Kaskade, the multi-Grammy nominated, DJ, producer, singer/songwriter, was welcomed to the BYU campus with cheers and applause of faculty, students and Utah Valley visitors before his Q&A conference in the Varsity Theater on Sept. 4.
Ryan Raddon, also known as Kaskade, became interested in house music at a young age. Raddon grew up in Northbrook, Illinois, and he and his brothers frequently attended teen nightclubs in Chicago, where house music began in the early 1980s.
Artists such as Kraftwerk were frequently being played, and it pushed Raddon to start collecting vinyl of his favorite artists and begin DJ’ing at the age of 15.
Raddon headed to BYU in 1989 with crates full of records, and he began to DJ parties with his friends. “I didn’t consider myself a DJ back then. I was more of a novice music enthusiast,” Raddon described.
He left BYU to serve a full-time mission in Japan, and then returned to Utah and transferred to the University of Utah where he purchased his first pieces of equipment. This included a CD burner which at the time cost around $2500.
Raddon moved to San Francisco in 2000 with his wife and realized at the time there was “a music renaissance” with new labels, studios and sold-out shows. During this time, he was cutting together songs to make tracks and realized that there was an ebb and flow in music and that to create something lasting, he needed to change his style.
“If you can couple something that is sonically interesting with lyrics that are captivating and a melody that is unforgettable, that is something that is going to last,” Raddon said.
Based on that fundamental idea, Kaskade has spent almost 30 years producing nine studio albums and touring the world. His first show was in Seoul, Korea and he got paid $50 to play in front of a 30-person crowd. Each time he played, the crowd grew.
“There’s something about his sound that hits home for me and I really connect with,” said Stephanie Hathaway, who heard about his concert through Twitter. Hathaway met her husband when selling her ticket to the Electric Daisy Carnival in Las Vegas after learning that Kaskade was no longer playing.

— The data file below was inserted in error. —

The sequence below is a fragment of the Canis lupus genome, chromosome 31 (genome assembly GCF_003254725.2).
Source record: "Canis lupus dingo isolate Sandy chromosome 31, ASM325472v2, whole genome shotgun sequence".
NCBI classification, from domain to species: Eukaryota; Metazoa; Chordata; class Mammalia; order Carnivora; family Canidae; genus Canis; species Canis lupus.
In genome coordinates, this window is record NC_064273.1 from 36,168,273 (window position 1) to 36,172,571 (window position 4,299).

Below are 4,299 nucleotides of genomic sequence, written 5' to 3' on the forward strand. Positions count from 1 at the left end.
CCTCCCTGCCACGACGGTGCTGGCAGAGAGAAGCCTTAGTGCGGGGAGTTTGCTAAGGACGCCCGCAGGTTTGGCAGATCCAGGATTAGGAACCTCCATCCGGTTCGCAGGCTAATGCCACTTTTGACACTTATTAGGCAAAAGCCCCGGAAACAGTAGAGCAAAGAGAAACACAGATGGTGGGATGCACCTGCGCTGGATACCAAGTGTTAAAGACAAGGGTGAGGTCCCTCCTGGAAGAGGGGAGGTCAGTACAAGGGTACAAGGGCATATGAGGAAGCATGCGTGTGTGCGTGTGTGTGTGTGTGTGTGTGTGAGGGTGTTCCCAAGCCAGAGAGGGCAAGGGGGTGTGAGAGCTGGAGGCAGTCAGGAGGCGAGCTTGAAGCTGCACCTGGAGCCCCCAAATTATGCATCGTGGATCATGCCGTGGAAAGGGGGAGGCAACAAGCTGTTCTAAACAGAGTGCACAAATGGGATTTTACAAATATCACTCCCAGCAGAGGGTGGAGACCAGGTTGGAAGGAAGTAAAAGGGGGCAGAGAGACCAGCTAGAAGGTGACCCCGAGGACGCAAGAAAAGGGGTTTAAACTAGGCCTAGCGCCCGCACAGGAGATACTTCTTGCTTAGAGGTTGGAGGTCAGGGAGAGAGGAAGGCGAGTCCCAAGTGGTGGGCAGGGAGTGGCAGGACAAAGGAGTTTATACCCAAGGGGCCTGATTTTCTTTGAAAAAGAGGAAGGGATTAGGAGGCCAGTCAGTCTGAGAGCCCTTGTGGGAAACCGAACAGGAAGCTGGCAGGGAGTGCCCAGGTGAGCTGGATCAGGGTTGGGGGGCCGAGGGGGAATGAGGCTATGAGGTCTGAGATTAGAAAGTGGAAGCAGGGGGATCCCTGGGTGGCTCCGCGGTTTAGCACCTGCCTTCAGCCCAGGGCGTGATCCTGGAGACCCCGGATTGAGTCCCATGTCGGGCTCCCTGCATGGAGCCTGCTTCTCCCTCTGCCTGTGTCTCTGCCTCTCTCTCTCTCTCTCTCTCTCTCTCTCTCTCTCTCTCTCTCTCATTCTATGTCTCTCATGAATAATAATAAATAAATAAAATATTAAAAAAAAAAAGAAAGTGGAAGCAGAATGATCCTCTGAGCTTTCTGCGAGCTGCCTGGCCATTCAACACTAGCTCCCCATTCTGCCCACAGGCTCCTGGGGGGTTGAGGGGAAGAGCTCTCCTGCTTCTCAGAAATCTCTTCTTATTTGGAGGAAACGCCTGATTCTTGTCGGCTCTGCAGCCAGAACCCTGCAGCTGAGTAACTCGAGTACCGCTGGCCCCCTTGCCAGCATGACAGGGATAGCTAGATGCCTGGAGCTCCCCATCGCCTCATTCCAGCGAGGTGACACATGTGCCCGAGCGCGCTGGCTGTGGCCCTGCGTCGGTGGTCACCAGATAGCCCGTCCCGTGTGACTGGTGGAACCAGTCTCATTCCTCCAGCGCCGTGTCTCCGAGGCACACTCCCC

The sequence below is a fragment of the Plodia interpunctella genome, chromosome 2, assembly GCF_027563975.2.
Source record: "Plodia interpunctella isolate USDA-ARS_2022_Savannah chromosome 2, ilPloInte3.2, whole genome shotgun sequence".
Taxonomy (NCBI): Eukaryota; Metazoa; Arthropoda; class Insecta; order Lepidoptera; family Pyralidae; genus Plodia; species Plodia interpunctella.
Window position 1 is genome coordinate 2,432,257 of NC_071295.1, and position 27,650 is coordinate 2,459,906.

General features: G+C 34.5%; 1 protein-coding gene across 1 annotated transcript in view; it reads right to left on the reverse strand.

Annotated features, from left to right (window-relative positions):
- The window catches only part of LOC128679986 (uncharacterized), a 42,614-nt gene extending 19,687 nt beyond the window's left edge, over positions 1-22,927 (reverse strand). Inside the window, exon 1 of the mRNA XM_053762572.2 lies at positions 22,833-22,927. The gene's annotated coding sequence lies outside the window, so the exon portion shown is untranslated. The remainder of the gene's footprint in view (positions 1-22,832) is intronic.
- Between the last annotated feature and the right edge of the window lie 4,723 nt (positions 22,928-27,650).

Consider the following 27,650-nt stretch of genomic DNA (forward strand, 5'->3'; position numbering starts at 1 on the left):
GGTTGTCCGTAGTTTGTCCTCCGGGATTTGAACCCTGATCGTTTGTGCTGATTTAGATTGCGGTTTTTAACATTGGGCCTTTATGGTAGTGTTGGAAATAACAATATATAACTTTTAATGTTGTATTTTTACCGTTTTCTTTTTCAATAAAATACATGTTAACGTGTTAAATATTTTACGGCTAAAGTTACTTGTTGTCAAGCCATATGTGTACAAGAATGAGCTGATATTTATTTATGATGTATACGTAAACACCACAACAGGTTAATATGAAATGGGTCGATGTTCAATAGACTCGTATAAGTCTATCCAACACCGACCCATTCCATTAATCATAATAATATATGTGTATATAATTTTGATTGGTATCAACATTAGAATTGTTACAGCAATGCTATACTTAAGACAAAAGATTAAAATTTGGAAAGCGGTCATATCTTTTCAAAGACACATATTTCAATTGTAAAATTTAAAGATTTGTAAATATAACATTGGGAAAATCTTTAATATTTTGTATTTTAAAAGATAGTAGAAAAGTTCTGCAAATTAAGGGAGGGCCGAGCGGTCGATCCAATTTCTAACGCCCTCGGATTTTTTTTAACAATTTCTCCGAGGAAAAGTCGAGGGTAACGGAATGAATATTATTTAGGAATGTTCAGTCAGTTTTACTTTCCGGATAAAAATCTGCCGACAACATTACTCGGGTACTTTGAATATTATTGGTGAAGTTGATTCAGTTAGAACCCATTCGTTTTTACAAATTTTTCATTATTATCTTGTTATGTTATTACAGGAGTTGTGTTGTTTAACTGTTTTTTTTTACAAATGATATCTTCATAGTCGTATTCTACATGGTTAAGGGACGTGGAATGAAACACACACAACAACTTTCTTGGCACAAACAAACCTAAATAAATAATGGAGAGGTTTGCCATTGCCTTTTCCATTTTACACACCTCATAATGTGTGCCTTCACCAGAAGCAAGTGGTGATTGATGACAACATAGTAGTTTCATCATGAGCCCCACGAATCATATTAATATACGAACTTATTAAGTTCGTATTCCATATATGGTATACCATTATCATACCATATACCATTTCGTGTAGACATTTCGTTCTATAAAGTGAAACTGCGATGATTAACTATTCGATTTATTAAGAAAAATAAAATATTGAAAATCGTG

Kaskade flew between his job in San Francisco and Utah to meet with artists and work on tracks. He has featured many Provo artists on his albums over the years, such as The Brocks who opened for him at Provo’s Rooftop Concert Series and were featured on his track “Summer Nights.”
Many at the Q&A conference sought advice as to how to “make it big” as a musician. Raddon bluntly said that “(he) was willing to work hard to get people to hear his music.” He admitted that he would have played for a cheeseburger.
Raddon said that Soundcloud is one of the best music-promotion tools on the Internet.
BYU student Coulsen Phillips learned about Raddon’s hard work. “While so many people in the music industry get a quick big break into stardom, Kaskade told us how he earned his place through extremely hard work and sacrifice over more than 20 years. It’s hard to not respect that,” Phillips said.
Raddon’s family attended the BYU conference, and Raddon talked briefly about how he is more prone to perform shows that he can take his whole family to. Raddon described taking his family on the road with him for eight weeks during the “Freaks of Nature Tour,” a tour that spanned 43 shows, many of which sold out.
Kaskade headlined the Rooftop Concert series with thousands in attendance, singing his mashup track “Something Something Champs,” which kicked off the final night of the summer. Kaskade will be releasing his ninth studio album, “Automatic” on Sept. 25 under the Arkade Label.